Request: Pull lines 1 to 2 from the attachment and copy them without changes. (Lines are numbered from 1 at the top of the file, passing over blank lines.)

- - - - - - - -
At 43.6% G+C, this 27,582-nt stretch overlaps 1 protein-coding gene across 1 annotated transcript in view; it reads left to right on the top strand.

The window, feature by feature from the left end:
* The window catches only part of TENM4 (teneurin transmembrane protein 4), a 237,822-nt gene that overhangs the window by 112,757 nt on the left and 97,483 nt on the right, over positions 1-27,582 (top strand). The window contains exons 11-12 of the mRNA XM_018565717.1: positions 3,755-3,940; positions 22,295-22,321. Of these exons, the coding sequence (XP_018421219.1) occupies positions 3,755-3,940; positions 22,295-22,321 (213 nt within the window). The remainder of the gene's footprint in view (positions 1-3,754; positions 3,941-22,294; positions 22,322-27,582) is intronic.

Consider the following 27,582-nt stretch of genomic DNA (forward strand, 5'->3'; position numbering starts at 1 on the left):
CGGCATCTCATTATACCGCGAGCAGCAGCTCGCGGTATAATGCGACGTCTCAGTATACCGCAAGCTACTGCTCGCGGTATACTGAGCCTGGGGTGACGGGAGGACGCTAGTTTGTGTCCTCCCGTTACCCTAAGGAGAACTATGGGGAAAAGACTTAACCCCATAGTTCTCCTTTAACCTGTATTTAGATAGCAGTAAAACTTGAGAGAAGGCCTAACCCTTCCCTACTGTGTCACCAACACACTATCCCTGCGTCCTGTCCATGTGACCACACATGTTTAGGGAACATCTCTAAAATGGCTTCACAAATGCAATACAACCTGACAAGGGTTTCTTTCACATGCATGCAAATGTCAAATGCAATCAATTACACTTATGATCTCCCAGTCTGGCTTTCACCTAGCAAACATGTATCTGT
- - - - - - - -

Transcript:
At 43.6% G+C, this 27,582-nt stretch overlaps 1 protein-coding gene across 1 annotated transcript in view; it reads left to right on the top strand.

The window, feature by feature from the left end: